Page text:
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  • Avian Field Assistant

    Guest Walter Wehtje
    • Employer: Ricketts Conservation Foundation
      Location: Bondurant, Wyoming
      Country: United States
      Last Date to Apply: 05/15/2022
      Open Until Filled: Yes

    We are looking for a field assistant to work on a long-term project assessing the impact of aspen regeneration projects and wildfires on songbird and small mammal communities.  Specifically, we are looking for persons knowledgeable with banding birds using the Monitoring of Avian Productivity and Survivorship (MAPS) protocol, familiar with or willing to be trained in the Integrated Monitoring in Bird Conservation Regions (IMBCR) protocol, and capable of handling small mammal trapping grids in the Monument Ridge area, west of Bondurant, Wyoming.

    We are seeking enthusiastic and dedicated banders to fill this position. Banders will be responsible for running two MAPS stations (setting up and taking down nets, banding birds, overseeing volunteers, recording, and entering field data) and assist with running multiple small mammal trapping grids (placing and baiting traps, checking traps, identifying and marking trapped animals, recording and entering data). They will also conduct a total of 14 IMBCR bird surveys. Most field work will be conducted in pairs due to bear safety concerns, but some individual work may occur.

    Hours/Schedule: This is a full-time, seasonal position, starting on 16 May and completing on 15 August (13 weeks). Weather and other factors will determine the work schedule, although a 40-hour work week is required. Banding will follow the MAPS 10-day period schedule (https://www.birdpop.org/docs/misc/MAPSManual18.pdf). IMBCR surveys will be conducted in early July and require excellent hearing and bird identification skills. Successful applicants will attend a IMBCR training course run by the Bird Conservancy of the Rockies before conducting any surveys. Small mammal trapping will require setting traps in the late afternoon and checking them early the following morning. All work will be conducted within a 15-mile drive from the provided housing location. We will work some weekends. At the end of the projected field season, there will be the opportunity to continue work on an owl banding project that will continue through October 31. This project will use taped calls and mist nets to capture Flammulated, Northern Saw-whet and Boreal owls.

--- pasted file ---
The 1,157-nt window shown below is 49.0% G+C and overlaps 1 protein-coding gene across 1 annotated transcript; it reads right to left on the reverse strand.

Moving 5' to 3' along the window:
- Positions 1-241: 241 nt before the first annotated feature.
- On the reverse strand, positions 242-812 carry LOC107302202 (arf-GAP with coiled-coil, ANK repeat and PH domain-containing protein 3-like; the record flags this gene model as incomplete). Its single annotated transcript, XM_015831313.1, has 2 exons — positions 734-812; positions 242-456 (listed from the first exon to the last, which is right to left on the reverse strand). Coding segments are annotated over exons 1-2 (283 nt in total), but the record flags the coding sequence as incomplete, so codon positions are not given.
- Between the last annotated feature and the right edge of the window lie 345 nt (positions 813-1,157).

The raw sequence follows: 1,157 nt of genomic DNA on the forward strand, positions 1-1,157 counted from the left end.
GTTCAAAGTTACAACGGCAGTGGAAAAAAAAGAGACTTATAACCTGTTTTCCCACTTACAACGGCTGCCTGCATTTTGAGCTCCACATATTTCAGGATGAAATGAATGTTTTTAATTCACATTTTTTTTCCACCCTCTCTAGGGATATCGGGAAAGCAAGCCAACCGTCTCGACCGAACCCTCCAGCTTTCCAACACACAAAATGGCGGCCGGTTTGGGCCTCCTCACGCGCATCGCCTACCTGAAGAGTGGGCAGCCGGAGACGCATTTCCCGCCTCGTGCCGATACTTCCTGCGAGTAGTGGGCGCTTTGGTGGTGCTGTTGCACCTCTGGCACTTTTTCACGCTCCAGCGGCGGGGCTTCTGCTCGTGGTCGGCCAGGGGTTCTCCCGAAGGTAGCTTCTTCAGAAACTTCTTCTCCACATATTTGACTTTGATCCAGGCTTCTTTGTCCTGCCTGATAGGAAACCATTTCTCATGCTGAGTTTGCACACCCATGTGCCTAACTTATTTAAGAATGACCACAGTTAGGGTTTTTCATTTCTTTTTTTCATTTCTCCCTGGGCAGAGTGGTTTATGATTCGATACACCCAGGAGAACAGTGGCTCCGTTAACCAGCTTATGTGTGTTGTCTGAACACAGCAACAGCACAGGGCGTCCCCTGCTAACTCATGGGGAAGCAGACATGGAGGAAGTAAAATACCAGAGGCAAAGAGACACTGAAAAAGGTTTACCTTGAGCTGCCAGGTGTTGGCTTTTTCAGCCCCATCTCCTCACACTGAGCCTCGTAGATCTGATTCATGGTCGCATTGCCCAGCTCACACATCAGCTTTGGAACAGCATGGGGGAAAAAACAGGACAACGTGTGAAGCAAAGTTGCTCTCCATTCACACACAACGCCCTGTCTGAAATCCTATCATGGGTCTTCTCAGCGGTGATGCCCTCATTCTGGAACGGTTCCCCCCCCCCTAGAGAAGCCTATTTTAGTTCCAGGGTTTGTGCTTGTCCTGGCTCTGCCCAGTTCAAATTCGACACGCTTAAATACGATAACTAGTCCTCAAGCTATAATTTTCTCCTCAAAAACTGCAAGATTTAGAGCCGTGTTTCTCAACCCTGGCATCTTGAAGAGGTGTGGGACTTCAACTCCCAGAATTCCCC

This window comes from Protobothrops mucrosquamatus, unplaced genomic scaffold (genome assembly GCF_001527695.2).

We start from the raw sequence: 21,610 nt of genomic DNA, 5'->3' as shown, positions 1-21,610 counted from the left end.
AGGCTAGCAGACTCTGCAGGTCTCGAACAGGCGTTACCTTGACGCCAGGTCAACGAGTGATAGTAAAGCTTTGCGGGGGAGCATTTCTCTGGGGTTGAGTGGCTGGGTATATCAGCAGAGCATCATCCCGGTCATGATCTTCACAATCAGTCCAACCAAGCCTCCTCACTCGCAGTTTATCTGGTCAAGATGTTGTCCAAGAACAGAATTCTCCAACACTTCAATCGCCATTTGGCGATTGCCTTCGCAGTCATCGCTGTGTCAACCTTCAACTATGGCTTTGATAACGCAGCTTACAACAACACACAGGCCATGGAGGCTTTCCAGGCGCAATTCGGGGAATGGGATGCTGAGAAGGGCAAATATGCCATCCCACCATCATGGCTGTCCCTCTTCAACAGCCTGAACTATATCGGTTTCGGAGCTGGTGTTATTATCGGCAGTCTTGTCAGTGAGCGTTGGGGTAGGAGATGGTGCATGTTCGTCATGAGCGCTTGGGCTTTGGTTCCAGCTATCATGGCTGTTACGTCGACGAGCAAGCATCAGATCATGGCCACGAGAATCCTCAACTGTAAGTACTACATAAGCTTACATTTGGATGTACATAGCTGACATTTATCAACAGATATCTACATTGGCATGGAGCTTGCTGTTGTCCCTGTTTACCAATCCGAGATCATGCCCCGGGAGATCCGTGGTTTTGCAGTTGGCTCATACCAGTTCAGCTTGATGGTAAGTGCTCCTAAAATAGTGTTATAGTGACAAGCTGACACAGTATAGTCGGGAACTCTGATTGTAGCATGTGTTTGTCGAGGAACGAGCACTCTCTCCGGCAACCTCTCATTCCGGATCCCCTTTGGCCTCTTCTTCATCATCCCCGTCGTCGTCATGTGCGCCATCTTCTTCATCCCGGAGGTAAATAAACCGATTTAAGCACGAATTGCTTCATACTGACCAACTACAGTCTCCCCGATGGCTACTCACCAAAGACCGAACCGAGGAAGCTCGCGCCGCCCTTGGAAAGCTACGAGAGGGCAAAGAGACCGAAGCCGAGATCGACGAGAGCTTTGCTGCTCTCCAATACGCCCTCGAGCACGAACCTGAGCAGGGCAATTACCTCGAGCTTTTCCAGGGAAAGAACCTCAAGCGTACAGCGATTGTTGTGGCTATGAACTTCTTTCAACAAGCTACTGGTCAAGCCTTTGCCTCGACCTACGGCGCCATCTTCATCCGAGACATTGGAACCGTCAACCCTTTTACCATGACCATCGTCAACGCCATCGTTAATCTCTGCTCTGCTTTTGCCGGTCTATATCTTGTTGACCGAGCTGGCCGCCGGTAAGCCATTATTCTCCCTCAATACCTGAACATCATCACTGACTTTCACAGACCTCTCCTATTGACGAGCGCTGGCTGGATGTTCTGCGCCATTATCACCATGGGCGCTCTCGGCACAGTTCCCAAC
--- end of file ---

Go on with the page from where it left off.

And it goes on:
Field Conditions: Work will be conducted in and around Bondurant, WY and will be limited to weather conditions that allow for safe trapping and handling of target species. The study area lies at 7,000’ - 8,000’ elevation, so mornings can be frosty, even in summer. Some study sites are steep and up to a mile (1,600 m) from the nearest road, so there is off-trail hiking. Habitat types encountered include aspen woodlands, mixed conifer (Douglas fir, Englemann spruce, lodgepole pine and subalpine fir), sagebrush, and forb meadows. Several mammal trap grids and one MAPS site are in recently burned forest, so extra caution is needed when working there (e.g. downed logs and unsteady snags). Shared housing and transportation for work is provided. Some field gear, including bear spray, is provided. Technicians will need to secure their own transportation to and from Bondurant, WY, but some travel costs will be reimbursed.